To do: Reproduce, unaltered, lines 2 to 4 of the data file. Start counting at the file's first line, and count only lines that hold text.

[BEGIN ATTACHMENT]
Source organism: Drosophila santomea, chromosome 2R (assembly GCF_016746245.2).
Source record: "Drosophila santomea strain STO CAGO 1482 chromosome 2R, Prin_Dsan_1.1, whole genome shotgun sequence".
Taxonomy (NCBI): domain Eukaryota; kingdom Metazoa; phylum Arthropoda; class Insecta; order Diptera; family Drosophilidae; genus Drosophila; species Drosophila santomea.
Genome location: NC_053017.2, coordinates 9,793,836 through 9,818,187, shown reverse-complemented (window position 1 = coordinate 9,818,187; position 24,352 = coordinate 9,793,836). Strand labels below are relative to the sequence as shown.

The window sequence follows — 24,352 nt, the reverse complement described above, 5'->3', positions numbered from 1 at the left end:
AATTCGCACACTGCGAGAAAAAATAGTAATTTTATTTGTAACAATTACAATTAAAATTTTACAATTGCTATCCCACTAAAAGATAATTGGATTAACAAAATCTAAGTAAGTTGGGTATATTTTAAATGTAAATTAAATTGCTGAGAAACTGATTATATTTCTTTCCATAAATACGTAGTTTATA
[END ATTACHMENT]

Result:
Source record: "Drosophila santomea strain STO CAGO 1482 chromosome 2R, Prin_Dsan_1.1, whole genome shotgun sequence".
Taxonomy (NCBI): domain Eukaryota; kingdom Metazoa; phylum Arthropoda; class Insecta; order Diptera; family Drosophilidae; genus Drosophila; species Drosophila santomea.
Genome location: NC_053017.2, coordinates 9,793,836 through 9,818,187, shown reverse-complemented (window position 1 = coordinate 9,818,187; position 24,352 = coordinate 9,793,836). Strand labels below are relative to the sequence as shown.